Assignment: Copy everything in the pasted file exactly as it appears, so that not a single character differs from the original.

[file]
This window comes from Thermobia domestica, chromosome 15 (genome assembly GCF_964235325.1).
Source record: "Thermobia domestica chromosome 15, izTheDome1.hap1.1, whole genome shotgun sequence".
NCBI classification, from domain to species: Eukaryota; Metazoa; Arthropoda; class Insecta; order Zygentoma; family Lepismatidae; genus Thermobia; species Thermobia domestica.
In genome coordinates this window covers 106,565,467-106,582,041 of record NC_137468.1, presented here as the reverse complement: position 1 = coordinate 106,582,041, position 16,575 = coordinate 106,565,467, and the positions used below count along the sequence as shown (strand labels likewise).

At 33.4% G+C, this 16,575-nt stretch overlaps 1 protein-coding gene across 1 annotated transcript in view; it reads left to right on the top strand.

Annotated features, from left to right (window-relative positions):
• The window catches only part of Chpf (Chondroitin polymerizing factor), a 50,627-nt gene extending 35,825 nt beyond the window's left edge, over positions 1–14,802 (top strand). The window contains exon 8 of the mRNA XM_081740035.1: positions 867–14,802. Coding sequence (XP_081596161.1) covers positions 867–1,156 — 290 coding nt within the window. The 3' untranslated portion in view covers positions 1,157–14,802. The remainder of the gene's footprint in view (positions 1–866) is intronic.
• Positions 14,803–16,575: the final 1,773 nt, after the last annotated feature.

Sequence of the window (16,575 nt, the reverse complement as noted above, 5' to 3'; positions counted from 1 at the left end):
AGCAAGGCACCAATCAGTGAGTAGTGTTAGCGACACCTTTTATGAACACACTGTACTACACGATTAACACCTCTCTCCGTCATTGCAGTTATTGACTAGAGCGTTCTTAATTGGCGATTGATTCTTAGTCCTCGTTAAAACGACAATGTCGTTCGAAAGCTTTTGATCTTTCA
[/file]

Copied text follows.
This window comes from Thermobia domestica, chromosome 15 (genome assembly GCF_964235325.1).
Source record: "Thermobia domestica chromosome 15, izTheDome1.hap1.1, whole genome shotgun sequence".
NCBI classification, from domain to species: Eukaryota; Metazoa; Arthropoda; class Insecta; order Zygentoma; family Lepismatidae; genus Thermobia; species Thermobia domestica.
In genome coordinates this window covers 106,565,467-106,582,041 of record NC_137468.1, presented here as the reverse complement: position 1 = coordinate 106,582,041, position 16,575 = coordinate 106,565,467, and the positions used below count along the sequence as shown (strand labels likewise).

At 33.4% G+C, this 16,575-nt stretch overlaps 1 protein-coding gene across 1 annotated transcript in view; it reads left to right on the top strand.

Annotated features, from left to right (window-relative positions):
• The window catches only part of Chpf (Chondroitin polymerizing factor), a 50,627-nt gene extending 35,825 nt beyond the window's left edge, over positions 1–14,802 (top strand). The window contains exon 8 of the mRNA XM_081740035.1: positions 867–14,802. Coding sequence (XP_081596161.1) covers positions 867–1,156 — 290 coding nt within the window. The 3' untranslated portion in view covers positions 1,157–14,802. The remainder of the gene's footprint in view (positions 1–866) is intronic.
• Positions 14,803–16,575: the final 1,773 nt, after the last annotated feature.

Sequence of the window (16,575 nt, the reverse complement as noted above, 5' to 3'; positions counted from 1 at the left end):
AGCAAGGCACCAATCAGTGAGTAGTGTTAGCGACACCTTTTATGAACACACTGTACTACACGATTAACACCTCTCTCCGTCATTGCAGTTATTGACTAGAGCGTTCTTAATTGGCGATTGATTCTTAGTCCTCGTTAAAACGACAATGTCGTTCGAAAGCTTTTGATCTTTCA